Colic Risk Factors

 colic

Equine colic is loosely defined as abdominal pain. The causes are numerous, and the signs of discomfort (rolling, kicking at the abdomen, pawing, sweating) are familiar to most experienced horse handlers.


Colic is one of the most common health emergencies, with an incidence of just over 9 cases per 100 horses in an average year. It is a leading reason for surgery and a frequent cause of death in horses.

Years of research have been devoted to sorting out management practices associated with causes of colic. Careful examination has led to some general conclusions about factors that may put horses at increased risk. Below is a summary of trends identified by several independent studies.

Breed


Some studies identified Standardbreds, Thoroughbreds, Arabs, and Warmbloods as having more frequent colics than other breeds, while other studies found the opposite was true. There are no proven trends.

Age


There is some evidence that more colics occur in horses between the ages of two and ten. Consider: these are the years of heavy training and performance. Horses may be under stress from frequent travel, competitions, and changes in schedule.

Use


One study showed a higher risk of colic in eventers than in horses used for other sports. Another indicated that colic was more common in breeding stock than in pleasure horses. Consider: colonic twists are common in broodmares, and heavy lactation may induce dehydration or electrolyte imbalance.

Pasture/stall

Horses pastured 24 hours a day have low rates of colic, and risk rises as stall time increases.

Consider: stalled horses may get less exercise, eat less fresh forage, and be under increased stress from boredom and lack of companionship.

Caregiver


Horses cared for by owners had fewer colics than horses cared for by trainers or managers. Consider: horses cared for by a trainer are somewhat more likely to be under stress because of exercise schedule, decreased turnout, and a high-grain diet.

Concentrate portion of diet


Any inclusion of grain or concentrate increased colic risk over forage-only diets. Risk was greater as the amount of concentrate increased, even if the concentrate was split into several feedings per day. The highest risk was seen when horses ate pellets; a sequentially decreased risk was noted with consumption of whole grains (oats, barley), sweet feed, and a combination of whole grains and processed feeds. Horses that were given more or less than their normal grain ration, a different type of grain, or any amount of mouldy grain had increased risk of colic.


Consider: many horses in heavy work need to consume grain or concentrates to meet their energy requirements. Risk can be diminished by building the diet around forage and feeding concentrates only as needed. Providing part of the calories from fat (oil or rice bran) helps to reduce dependence on grain.

Forage portion of diet


Horses getting 100% of their forage from grazing had the lowest incidence of colic. Horses that had hay added to their diet in the previous two weeks were at higher risk, as were horses starting into a new batch or a different type of hay. Orchard grass hay was linked with colic more frequently than alfalfa, coastal, or Bermuda hay. Hay from round bales was associated with an increased colic risk. Feeding hay or grain on the ground was not identified as a colic risk factor.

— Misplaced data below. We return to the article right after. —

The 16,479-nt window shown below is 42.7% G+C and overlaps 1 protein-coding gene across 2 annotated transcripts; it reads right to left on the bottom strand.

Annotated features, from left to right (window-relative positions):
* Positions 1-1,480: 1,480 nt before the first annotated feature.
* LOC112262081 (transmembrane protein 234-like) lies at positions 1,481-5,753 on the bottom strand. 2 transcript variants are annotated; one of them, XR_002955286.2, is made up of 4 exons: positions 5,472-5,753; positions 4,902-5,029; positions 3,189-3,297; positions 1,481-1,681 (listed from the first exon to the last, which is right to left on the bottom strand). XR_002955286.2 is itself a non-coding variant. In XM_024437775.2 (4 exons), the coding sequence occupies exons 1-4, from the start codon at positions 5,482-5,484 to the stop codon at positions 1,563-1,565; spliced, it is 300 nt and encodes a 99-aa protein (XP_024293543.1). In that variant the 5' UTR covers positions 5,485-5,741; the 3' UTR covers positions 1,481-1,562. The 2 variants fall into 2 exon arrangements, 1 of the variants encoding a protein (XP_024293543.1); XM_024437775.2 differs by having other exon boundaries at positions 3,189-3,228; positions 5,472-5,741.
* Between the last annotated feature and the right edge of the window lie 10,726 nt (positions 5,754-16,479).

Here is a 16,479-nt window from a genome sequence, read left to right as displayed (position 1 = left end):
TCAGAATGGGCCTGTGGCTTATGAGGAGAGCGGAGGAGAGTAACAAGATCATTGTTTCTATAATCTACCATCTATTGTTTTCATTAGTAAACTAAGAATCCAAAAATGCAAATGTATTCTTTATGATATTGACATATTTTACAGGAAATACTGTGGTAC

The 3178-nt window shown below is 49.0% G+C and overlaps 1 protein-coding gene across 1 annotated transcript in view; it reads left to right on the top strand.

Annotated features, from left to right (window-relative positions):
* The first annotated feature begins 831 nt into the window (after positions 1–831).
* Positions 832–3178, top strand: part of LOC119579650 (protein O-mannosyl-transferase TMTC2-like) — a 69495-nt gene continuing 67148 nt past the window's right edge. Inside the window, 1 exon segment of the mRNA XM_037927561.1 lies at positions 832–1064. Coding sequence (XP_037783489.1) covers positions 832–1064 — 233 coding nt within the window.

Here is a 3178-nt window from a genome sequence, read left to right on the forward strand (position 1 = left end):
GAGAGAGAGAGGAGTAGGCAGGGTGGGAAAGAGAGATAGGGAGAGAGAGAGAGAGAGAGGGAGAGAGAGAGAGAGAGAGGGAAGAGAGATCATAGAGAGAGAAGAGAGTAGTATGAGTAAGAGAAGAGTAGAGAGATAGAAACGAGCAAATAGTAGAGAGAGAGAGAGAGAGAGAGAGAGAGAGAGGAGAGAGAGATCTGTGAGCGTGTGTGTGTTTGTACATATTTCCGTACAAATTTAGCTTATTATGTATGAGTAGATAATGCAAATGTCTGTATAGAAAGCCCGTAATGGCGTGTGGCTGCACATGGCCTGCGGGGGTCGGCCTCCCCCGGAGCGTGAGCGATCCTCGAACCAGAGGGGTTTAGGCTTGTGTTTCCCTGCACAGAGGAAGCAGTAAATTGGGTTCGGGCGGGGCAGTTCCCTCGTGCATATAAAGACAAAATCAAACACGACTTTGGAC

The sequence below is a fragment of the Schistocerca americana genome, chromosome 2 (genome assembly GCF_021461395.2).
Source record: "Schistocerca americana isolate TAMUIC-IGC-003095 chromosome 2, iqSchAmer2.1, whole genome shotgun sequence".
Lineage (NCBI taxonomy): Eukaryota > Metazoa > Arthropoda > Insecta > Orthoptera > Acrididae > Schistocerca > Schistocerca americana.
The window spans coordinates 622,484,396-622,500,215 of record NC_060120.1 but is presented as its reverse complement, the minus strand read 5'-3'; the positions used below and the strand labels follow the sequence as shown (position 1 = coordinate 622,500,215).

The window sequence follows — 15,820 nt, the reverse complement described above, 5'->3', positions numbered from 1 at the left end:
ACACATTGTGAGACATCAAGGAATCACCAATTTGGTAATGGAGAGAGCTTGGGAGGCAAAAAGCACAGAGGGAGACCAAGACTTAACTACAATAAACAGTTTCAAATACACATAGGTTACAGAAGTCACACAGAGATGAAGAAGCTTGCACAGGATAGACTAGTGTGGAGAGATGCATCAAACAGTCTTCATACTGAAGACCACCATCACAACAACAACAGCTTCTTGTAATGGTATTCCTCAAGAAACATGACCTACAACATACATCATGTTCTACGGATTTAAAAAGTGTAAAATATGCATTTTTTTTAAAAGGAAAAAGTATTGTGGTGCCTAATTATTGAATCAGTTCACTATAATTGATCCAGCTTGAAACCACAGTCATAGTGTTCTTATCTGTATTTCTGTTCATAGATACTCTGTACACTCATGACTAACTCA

Water


Water deprivation increased colic risk. Stall-kept horses with automatic waterers had more colic cases than horses watered from buckets. Consider: it is difficult to keep track of water consumption with automatic waterers, so an owner might not know if a horse had stopped drinking or had decreased its water intake. Horses should always have access to fresh, clean water.

History of previous colic


Horses that had been treated for colic were more likely to have another episode than horses that had never suffered from colic. Consider: management strategies that led to the first colic could, if not modified, leave the horse at risk for further episodes. If colic surgery was done, adhesions or other complications could lead to another attack.

Other factors

Risk was somewhat higher for horses that had stable vices; were non-agressive or at the bottom of the herd’s pecking order; grazed rocky soil; were given more than two types of supplement; were fed bran either daily or weekly; had been given antibiotics, bute, or other drugs in the previous 30 days; had been de-wormed in the previous two weeks; or had health problems other than colic.

What does this mean in terms of feeding and managing horses?  

  • Colic can occur even in the most carefully managed horses.
  • Anything that changes a horse’s routine may be linked to colic. Feeding changes (kind, amount, timing, or sequence) seem to be the most significant, possibly because the horse’s digestive tract is exquisitely sensitive to disruptions in microflora, lactic acid concentration, proportion of volatile fatty acids, or pH. Horse owners should avoid change as much as possible and should make necessary feeding changes gradually over a period of several days or weeks.
  • It is important to realize that, while some factors are associated with an increased risk of colic, these factors do not necessarily cause colic. For instance, although using an automatic waterer is associated with a higher risk of colic, this practice does not cause a horse to colic, and watering from a bucket will not prevent colic. Owners and managers need to evaluate management practices in light of the known risk factors, considering each factor as it relates to an individual horse’s age, work, metabolism, and feeding plan.
  • There are limitations to any study that considers all types of colic as the same illness – conclusions that apply to one type of colic may have nothing to do with other kinds

 

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